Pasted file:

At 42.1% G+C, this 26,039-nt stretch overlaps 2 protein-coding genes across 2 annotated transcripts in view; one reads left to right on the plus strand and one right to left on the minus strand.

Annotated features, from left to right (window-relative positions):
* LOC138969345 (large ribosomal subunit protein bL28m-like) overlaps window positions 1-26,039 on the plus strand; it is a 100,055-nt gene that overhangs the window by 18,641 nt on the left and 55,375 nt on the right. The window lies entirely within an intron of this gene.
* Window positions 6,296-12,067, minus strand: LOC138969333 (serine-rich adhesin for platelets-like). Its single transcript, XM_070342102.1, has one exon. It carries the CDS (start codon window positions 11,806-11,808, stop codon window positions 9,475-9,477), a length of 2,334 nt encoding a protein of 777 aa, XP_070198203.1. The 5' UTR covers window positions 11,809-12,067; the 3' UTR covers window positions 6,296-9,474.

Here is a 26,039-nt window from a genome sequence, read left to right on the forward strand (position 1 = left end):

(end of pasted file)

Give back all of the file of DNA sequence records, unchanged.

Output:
At 42.1% G+C, this 26,039-nt stretch overlaps 2 protein-coding genes across 2 annotated transcripts in view; one reads left to right on the plus strand and one right to left on the minus strand.

Annotated features, from left to right (window-relative positions):
* LOC138969345 (large ribosomal subunit protein bL28m-like) overlaps window positions 1-26,039 on the plus strand; it is a 100,055-nt gene that overhangs the window by 18,641 nt on the left and 55,375 nt on the right. The window lies entirely within an intron of this gene.
* Window positions 6,296-12,067, minus strand: LOC138969333 (serine-rich adhesin for platelets-like). Its single transcript, XM_070342102.1, has one exon. It carries the CDS (start codon window positions 11,806-11,808, stop codon window positions 9,475-9,477), a length of 2,334 nt encoding a protein of 777 aa, XP_070198203.1. The 5' UTR covers window positions 11,809-12,067; the 3' UTR covers window positions 6,296-9,474.

Here is a 26,039-nt window from a genome sequence, read left to right on the forward strand (position 1 = left end):